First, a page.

How does a change in physical appearance affect the inner landscape? This post was prompted by Write on Edge.
Observing an unexpected physical change in my grandmother caused something to shift in my young consciousness.
It was a long drive from my hometown to my grandparents’ house. My sisters and I sat buckled in and three deep across the back seat of a boxy station wagon. Luggage was loaded across the tailgate to fill the space behind us. A small cooler filled with sandwiches and snacks was at our feet. We had no DVD player nor an Iphone to entertain us, but we had plenty of notebooks and pens and library books. We played Madlibs and I Spy. We called out the names of states as we searched for license plates from across the nation, and we sped down the highway past farms and weathered, paint-chipped barns and sleepy big-eyed cows that stood silent beneath the sun. We played the alphabet game over and over as we drove from Virginia to Michigan in the summertime.
A my name is Annie and I like to eat apples, B my name is Bobby and I like to eat berries, C my name is Candy and I like to eat cupcakes….
We quizzed our parents about our location; my dad tossed us a map.
Us: Are we there yet?
Them: Not much longer now.
We stretched our legs at grimy highway rest stops where the summer heat blasted our senses till we climbed back into the car. Finally we rolled into the driveway of my grandparents’ house, dusty and tired, but quickly revived as we recognized our faraway cousins and doting aunts and laughing uncles. We were scooped up in hugs and greetings and everyone cheered as the family became more and more present… grandparents, cousins, aunts, uncles, grandbabies – there was sure to be a bunch of us arriving on the scene.
I do not remember my paternal grandmother very well, but I do remember her. She was soft and serious and kind… if I met her today, I think I would describe her as industrious. One has to be, if one has eleven children.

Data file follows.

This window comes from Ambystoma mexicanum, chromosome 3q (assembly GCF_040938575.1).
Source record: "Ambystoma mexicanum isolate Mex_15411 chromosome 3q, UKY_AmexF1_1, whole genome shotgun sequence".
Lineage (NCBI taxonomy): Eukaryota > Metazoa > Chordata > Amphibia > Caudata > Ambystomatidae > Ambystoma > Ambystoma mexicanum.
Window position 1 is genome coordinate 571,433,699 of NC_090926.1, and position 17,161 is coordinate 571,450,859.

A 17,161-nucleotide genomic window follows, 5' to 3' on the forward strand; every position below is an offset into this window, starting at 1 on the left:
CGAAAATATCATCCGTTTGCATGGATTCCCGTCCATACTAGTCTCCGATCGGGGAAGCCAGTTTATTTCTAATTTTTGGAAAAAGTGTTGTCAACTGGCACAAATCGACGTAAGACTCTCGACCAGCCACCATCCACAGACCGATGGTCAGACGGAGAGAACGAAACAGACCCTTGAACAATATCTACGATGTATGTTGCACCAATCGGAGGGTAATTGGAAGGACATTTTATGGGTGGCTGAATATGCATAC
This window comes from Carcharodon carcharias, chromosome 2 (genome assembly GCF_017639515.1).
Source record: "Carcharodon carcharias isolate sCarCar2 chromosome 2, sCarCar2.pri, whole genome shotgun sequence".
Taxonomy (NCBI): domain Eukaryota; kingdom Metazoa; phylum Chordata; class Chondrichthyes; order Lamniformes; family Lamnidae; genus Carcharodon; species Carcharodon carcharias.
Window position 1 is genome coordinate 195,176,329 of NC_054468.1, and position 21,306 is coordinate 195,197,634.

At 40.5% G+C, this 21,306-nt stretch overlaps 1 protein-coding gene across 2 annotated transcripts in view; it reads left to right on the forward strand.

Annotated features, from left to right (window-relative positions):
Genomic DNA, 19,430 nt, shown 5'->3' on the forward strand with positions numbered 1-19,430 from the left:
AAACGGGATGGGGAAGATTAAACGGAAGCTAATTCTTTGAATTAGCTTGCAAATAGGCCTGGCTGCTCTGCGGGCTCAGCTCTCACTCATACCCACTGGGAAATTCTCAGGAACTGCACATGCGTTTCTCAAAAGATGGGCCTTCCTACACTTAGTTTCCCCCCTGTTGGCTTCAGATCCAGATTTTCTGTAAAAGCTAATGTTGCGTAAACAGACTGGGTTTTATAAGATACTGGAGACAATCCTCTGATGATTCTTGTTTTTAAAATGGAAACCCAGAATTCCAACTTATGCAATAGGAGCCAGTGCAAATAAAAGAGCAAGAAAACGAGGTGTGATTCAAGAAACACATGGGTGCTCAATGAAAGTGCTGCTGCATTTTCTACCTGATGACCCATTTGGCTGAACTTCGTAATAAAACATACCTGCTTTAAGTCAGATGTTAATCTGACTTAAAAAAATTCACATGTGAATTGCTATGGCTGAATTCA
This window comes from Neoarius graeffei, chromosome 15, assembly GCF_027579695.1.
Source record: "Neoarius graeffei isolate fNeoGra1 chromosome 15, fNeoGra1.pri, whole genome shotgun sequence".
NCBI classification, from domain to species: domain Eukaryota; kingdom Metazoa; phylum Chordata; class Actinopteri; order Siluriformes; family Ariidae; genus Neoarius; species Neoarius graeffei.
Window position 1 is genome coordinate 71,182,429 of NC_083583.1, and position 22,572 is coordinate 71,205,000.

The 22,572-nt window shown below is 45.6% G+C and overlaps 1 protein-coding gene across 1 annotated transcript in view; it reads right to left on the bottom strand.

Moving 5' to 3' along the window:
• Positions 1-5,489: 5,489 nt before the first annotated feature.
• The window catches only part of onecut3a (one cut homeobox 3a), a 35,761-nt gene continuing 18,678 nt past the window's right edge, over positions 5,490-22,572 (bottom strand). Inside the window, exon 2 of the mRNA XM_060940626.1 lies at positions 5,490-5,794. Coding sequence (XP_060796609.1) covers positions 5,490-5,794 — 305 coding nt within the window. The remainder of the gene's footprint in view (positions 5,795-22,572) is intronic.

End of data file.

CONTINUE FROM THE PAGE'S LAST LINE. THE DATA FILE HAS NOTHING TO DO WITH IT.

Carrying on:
She had these beautiful, gentle eyes.
I remember her offering me a piece of warm bread, or perhaps it was a cookie, as she bustled in the kitchen preparing a meal. Then she told me I could play the piano in the living room. Framed photos stood in black and white on the gleaming upright in the elegant room that felt to me more like a parlor than a space to relax. My feet didn’t touch the pedals, but the notes sang out as I pressed each key in turn.
Months later we visited and I observed that she was no longer robust and round. She was thin. Different. I hugged her, and she hugged me back. She looked around the room smiling as our family spilled into the room, filling it with a disorderly and warm-hearted energy created by a big and loving family.
I remmber that she did not stand up from her chair.
Today, I would have described her appearance as frail, but this woman – a mother and grandmother to so many children – no, she could not have been frail, at least not in spirit. Even at a young age, I recognized that there was great meaning behind her physical appearance. The transformation in her limbs was profound. She was strong and became weak, we were hopeful and yet she was losing a battle against which she had few weapons.
Again, we traveled the vast distance to arrive in time for her funeral.
In the reflection of the rearview window, I saw tears sparkling in my father’s eyes as he drove us down the highway, but they did not fall. I blinked, looked out the window and back again.
Had I imagined them?